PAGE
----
Cypriot voters have selected a new president in today’s runoff, finishing the business they started last weekend in the first round of the presidential election.
Nicos Anastasiades, the candidate of the center-right Democratic Rally (DISY, Δημοκρατικός Συναγερμός or Dimokratikós Sinayermós) has won 57.48% of the vote to just 42.52% for health minister Stavros Malas, the candidate of the governing, leftist Progressive Party of Working People (AKEL, Aνορθωτικό Κόμμα Εργαζόμενου Λαού or Anorthotikó Kómma Ergazómenou Laoú), which will likely jumpstart talks between Cyprus and the European Union over a potential bailout.
Anastasiades nearly won the election outright last Sunday, when he garnered 45.46%, with just 26.91% for Malas and 24.93% for the independent, center-left anti-austerity Giorgos Lillikas.
Once derided as ‘nasty Nic’ for his hot-tempered manner — he is alleged to have once hurled an ashtray at an associate — he’s been all ‘nice Nic’ throughout the campaign. The leader of DISY since 1997, Anastasiades was on the wrong side of a 2004 referendum when he supported the ‘Annan Plan’ to reunite the Greek and Turkish sides of the island; a majority of his own party and 76% of the Greek Cypriot electorate opposed the plan. His election today, however, marks a triumphant personal comeback.
So what does Anastasiades’s victory mean?
First and foremost, Cyprus has chosen a new president who is much keener on securing a €17 billion Cypriot bailout for a government whose finances are on the brink of default, ironically, perhaps, due in part to the stage-managed default of Greek sovereign debt, which has had a disproportionately adverse effect on Nicosia (though the potential Cypriot bailout would dwarf the €245.6 billion Greek bailout).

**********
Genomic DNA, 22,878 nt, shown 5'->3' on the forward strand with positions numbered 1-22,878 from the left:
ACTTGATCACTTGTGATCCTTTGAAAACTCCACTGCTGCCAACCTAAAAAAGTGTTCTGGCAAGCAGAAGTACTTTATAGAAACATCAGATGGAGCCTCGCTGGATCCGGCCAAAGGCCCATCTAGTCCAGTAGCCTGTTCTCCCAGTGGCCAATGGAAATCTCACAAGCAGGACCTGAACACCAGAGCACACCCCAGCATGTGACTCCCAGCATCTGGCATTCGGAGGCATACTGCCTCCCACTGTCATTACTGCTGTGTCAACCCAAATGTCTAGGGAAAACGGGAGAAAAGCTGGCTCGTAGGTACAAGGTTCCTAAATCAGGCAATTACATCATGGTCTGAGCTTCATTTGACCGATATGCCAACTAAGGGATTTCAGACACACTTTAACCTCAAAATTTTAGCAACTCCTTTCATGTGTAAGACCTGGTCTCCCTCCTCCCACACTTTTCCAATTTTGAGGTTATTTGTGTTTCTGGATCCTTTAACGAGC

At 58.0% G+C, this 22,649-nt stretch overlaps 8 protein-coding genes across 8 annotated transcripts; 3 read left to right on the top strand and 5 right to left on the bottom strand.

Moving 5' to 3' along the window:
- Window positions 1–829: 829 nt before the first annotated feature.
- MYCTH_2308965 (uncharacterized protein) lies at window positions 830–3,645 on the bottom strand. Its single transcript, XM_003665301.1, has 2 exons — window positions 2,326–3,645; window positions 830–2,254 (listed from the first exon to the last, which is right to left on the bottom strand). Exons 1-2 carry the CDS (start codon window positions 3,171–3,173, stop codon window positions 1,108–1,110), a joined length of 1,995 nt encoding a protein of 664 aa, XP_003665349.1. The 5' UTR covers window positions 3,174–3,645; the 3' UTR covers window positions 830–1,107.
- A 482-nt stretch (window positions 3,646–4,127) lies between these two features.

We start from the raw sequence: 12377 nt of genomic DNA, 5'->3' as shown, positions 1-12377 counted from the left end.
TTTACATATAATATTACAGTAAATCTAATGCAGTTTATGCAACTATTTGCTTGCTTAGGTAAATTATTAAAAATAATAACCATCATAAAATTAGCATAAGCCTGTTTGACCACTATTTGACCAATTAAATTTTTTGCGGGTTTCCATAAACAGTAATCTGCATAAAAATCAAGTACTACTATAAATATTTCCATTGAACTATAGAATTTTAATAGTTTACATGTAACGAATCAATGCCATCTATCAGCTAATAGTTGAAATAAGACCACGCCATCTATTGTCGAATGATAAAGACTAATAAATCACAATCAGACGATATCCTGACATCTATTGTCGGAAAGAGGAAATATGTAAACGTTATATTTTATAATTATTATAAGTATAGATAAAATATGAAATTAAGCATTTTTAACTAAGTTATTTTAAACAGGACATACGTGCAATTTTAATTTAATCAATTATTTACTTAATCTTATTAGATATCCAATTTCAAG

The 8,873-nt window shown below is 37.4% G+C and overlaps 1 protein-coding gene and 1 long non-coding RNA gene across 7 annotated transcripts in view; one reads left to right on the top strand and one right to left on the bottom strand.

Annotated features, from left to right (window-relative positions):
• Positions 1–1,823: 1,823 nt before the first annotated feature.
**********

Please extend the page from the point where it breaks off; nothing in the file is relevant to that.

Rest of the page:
That stands in contrast to current talks between the European Union and the current leftist administration of Demetris Christofias, who has been hesitant about imposing tax increases and budget cuts as a condition for a bailout and resistant to privatizing state-owned industries.
Anastasiades, who had the not-so subtle backing of top European leaders, including German chancellor Angela Merkel, is seen as much more willing to impose austerity conditions on Cyprus in exchange for a bailout. Malas and Lillikas had both argued against further austerity measures — Lillikas had somewhat fancifully, if popularly, argued that Cyprus should depend on newly-discovered offshore natural gas deposits for its economic salvation.
So today’s presidential victory is very much a win for the ‘Berlin consensus’ view of the European Union, though now that Europe will have a much more enthusiastic partner in Anastasiades, it remains to be seen if political leaders can stomach even a small bailout to a country whose banks are seen as a money laundering haven for Russian oligarchs. (It’s difficult, however, to envision the hapless — and even more pro-European — German social democrat Peer Steinbrück haranguing Merkel for a bailout in Germany’s upcoming federal elections this autumn).